Study Designs

DUPIXENT clinical trials enrolled patients
with and without prior
sino-nasal surgery
or SCS use

The Largest Clinical Trial Program Conducted for Chronic Rhinosinusitis with Nasal Polyps

All primary and key secondary endpoints were met with statistical significance1-3

Patients enrolled were continued on background INCS throughout the duration of both trials
SINUS-24(N=276) 24 WEEKS
Randomized

DUPIXENT + INCS
300 mg Q2W for 24 weeks (n=143)
Placebo + INCS for 24 weeks (n=133)

Study population

Adults (≥18 years) on background INCSc with CRSwNP despite prior sino-nasal surgery or prior treatment with, or who were ineligible to receive or were intolerant to, systemic corticosteroids in the past 2 years


Patients with chronic rhinosinusitis without nasal polyposis were not included in these trials


Rescue with systemic corticosteroids or surgery was allowed at investigators’ discretion


The total population of patients in SINUS-24 and SINUS-52 was unrestricted by minimum baseline blood eosinophil count

Coprimary endpoints
Change from baseline at Week 24 in:
  • Nasal congestion/obstruction (NC) score averaged over 28 days
  • Bilateral endoscopic nasal polyp score (NPS)
Key secondary endpoints
Change from baseline at Week 24 in:
  • Daily loss of smell score
  • LMK-CT score
  • SNOT-22 score
  • UPSIT score
Additional endpoints
Change from baseline at Week 24 in FEV1 and ACQ-6 scores in patients with co-existing asthma
Prespecified pooled analysis
Change from baseline at Week 52 in proportion of patients requiring systemic corticosteroids or sino-nasal surgery
SINUS-52(N=448) 52 WEEKS
Randomized

DUPIXENT + INCS
300 mg Q2W for 52 weeks (n=150)a

DUPIXENT + INCS
300 mg Q2W for 24 weeks, followed by Q4Wb through Week 52 (n=145)a
Placebo + INCS for 52 weeks (n=153)

Study population

Adults (≥18 years) on background INCSc with CRSwNP despite prior sino-nasal surgery or prior treatment with, or who were ineligible to receive or were intolerant to, systemic corticosteroids in the past 2 years

Patients with chronic rhinosinusitis without nasal polyposis were not included in these trials

Rescue with systemic corticosteroids or surgery was allowed at investigators’ discretion

The total population of patients in SINUS-24 and SINUS-52 was unrestricted by minimum baseline blood eosinophil count

Coprimary endpoints
Change from baseline at Week 24 in:
  • Nasal congestion/obstruction (NC) score averaged over 28 days
  • Bilateral endoscopic nasal polyps score (NPS)
Key secondary endpoints
Other secondary endpoints
Change from baseline at Week 52 in:
  • Daily loss of smell score
  • LMK-CT score
  • UPSIT score
Additional endpoints
Change from baseline at Week 24 in FEV1 and ACQ-6 scores in patients with co-existing asthma
Prespecified pooled analysis
Change from baseline at Week 52 in proportion of patients requiring systemic corticosteroids or sino-nasal surgery

aIn SINUS-52, data from baseline to Week 24 are pooled from DUPIXENT Q2W treatment arms (n=295).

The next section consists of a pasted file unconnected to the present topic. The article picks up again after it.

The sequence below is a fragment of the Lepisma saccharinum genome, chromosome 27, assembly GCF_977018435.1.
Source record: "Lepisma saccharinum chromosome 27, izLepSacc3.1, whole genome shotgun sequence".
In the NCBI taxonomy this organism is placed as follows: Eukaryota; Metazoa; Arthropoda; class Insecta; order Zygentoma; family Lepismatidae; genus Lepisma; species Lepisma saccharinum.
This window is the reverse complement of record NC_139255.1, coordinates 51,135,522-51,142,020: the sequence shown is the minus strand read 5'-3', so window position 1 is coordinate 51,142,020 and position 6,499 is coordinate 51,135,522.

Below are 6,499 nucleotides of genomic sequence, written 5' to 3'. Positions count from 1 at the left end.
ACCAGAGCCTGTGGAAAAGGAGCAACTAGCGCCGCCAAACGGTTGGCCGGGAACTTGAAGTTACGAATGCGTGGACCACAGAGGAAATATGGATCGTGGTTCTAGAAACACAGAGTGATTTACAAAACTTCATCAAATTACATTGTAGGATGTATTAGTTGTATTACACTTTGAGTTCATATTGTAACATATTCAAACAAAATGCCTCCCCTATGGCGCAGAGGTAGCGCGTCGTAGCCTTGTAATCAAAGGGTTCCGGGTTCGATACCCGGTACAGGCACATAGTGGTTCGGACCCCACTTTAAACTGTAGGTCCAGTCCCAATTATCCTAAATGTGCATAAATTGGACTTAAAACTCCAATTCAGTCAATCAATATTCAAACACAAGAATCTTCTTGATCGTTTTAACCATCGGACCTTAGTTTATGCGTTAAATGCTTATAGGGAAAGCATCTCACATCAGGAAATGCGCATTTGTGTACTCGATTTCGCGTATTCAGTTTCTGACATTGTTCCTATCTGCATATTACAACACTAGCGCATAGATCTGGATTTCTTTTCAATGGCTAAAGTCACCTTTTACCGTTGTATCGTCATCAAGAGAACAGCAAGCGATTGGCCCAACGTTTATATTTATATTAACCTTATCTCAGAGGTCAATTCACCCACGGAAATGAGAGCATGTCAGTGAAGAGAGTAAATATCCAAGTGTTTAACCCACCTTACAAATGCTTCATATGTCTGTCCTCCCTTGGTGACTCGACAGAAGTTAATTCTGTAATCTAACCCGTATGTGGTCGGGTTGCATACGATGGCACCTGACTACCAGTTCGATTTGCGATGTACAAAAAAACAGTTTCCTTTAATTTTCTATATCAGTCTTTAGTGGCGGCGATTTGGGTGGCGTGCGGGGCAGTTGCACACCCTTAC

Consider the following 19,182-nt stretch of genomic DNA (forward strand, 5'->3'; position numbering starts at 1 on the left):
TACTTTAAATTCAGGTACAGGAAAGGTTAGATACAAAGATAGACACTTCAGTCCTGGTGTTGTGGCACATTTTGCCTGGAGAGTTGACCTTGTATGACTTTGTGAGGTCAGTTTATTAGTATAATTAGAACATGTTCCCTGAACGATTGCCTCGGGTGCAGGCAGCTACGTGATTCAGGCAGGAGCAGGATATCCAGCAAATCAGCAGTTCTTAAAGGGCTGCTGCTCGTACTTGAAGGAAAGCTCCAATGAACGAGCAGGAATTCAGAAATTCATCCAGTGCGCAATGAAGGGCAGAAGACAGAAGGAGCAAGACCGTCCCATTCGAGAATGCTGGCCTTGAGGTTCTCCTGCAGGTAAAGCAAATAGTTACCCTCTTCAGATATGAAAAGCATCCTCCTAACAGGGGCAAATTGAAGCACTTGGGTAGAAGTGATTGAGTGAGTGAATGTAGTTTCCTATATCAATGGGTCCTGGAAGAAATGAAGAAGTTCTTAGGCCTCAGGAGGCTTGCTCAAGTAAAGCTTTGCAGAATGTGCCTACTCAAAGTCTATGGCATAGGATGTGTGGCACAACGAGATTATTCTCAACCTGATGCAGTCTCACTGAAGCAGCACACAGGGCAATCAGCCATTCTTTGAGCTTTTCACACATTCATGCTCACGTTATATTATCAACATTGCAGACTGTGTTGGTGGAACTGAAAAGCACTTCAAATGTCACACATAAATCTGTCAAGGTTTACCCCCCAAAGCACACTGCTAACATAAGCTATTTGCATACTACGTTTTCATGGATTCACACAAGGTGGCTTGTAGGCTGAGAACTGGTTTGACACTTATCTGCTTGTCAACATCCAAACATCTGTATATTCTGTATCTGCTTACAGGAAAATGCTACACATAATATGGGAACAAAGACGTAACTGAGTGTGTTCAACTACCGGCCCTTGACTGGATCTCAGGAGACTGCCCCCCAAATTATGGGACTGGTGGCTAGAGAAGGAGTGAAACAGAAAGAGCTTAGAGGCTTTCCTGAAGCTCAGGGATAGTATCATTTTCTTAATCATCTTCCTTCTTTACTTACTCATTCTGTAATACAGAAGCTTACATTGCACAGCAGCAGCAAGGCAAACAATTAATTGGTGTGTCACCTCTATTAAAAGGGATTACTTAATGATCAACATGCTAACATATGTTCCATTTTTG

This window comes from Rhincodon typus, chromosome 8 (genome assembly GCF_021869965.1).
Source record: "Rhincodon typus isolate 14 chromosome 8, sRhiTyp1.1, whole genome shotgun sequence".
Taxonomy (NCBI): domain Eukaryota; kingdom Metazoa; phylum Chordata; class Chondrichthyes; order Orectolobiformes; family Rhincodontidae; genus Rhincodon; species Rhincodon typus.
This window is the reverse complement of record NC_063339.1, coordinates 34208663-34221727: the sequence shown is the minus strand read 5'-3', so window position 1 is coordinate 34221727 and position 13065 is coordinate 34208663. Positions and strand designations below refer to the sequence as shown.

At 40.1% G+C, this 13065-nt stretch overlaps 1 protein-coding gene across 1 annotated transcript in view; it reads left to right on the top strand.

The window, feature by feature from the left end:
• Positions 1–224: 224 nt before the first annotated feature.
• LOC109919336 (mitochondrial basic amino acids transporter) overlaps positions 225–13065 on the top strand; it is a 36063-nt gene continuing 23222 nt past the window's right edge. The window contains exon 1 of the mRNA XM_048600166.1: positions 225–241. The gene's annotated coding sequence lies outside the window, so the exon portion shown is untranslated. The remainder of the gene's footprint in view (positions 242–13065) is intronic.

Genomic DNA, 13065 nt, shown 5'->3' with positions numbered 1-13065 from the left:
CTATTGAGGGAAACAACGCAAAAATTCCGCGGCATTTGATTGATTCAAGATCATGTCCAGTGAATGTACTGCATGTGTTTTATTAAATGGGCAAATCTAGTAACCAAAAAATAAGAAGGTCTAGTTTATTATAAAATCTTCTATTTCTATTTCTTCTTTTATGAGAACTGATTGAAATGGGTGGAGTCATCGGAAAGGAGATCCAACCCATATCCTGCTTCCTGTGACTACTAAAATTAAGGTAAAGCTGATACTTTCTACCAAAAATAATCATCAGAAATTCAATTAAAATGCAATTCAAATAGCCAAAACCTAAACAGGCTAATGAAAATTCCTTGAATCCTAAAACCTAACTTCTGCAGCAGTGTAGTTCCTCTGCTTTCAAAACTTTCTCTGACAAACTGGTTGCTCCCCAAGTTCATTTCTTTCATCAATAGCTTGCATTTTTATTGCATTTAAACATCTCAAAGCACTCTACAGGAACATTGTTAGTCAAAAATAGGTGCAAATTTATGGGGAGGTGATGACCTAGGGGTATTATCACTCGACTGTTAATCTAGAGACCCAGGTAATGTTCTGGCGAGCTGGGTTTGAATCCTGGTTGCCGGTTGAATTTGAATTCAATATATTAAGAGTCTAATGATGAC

bThe recommended dose of DUPIXENT for adult patients with CRSwNP is 300 mg given subcutaneously every other week.

cAll patients in the placebo and DUPIXENT arms were on a background therapy of INCS, mometasone furoate nasal spray.

All primary and key secondary endpoints were met with statistical significance1-3

Patient demographics1

SINUS-24: 24 WEEKS (N=276)–Mean age: 50 years; male: 57%; mean CRSwNP duration: 11 years; patients with ≥1 prior surgery: 72%; patients with SCS use in previous 2 years: 65%; mean bilateral endoscopic NPS,d range 0-8: 5.8; mean NC score,d range 0-3: 2.4; mean LMK sinus CT total score,d range 0-24: 19; mean loss of smell scored (AM), range 0-3: 2.7; mean SNOT-22 total score,d range 0-110: 49.4; mean blood eosinophil count: 440 cells/μL; mean total IgE: 212 IU/mL; atopic medical history, overall: 75%; asthma: 58%; NSAID-ERD: 30%.

SINUS-52: 52 WEEKS (N=448)–Mean age: 52 years; male: 62%; mean CRSwNP duration: 11 years; patients with ≥1 prior surgery: 58%; patients with SCS use in previous 2 years: 80%; mean bilateral endoscopic NPS,d range 0-8: 6.1; mean NC score,d range 0-3: 2.4; mean LMK sinus CT total score,d range 0-24: 18; mean loss of smell scored (AM), range 0-3: 2.8; mean SNOT-22 total score,d range 0-110: 51.9; mean blood eosinophil count: 430 cells/μL; mean total IgE: 240 IU/mL; atopic medical history, overall: 82%; asthma: 60%; NSAID-ERD: 27%.

~79% of patients enrolled in both trials had atopic diseases.

In SINUS-24 and SINUS-52, all subjects had evidence of sinus opacification on the LMK sinus CT scan, and 73% to 90% of subjects had opacification of all sinuses. Prior surgery patients had a mean number of 2.0 prior surgeries, and SCS use patients had 1.6 SCS courses in the previous 2 years.

dHigher scores indicate greater disease severity.

AM, morning; Q4W, once every 4 weeks.

References:

  1. DUPIXENT Prescribing Information.
  2. Data on file, Sanofi US. Clinical overview (chronic rhinosinusitis with nasal polyposis). 2018.
  3. Data on file, Sanofi US. LIBERTY NP SINUS-52, CSR. 2018.
Important Safety
Information and Indications

CONTRAINDICATION: DUPIXENT is contraindicated in patients with known hypersensitivity to dupilumab or any of its excipients.

WARNINGS AND PRECAUTIONS

Hypersensitivity: Hypersensitivity reactions, including anaphylaxis, serum sickness or serum sickness-like reactions, angioedema, generalized urticaria, rash, erythema nodosum, and erythema multiforme have been reported. If a clinically significant hypersensitivity reaction occurs, institute appropriate therapy and discontinue DUPIXENT.

Conjunctivitis and Keratitis: Conjunctivitis and keratitis occurred more frequently in atopic dermatitis subjects who received DUPIXENT versus placebo, with conjunctivitis being the most frequently reported eye disorder. Conjunctivitis also occurred more frequently in chronic rhinosinusitis with nasal polyposis subjects who received DUPIXENT compared to those who received placebo. Conjunctivitis and keratitis have been reported with DUPIXENT in postmarketing settings, predominantly in atopic dermatitis patients. Some patients reported visual disturbances (e.g., blurred vision) associated with conjunctivitis or keratitis. Advise patients to report new onset or worsening eye symptoms to their healthcare provider. Consider ophthalmological examination for patients who develop conjunctivitis that does not resolve following standard treatment or signs and symptoms suggestive of keratitis, as appropriate.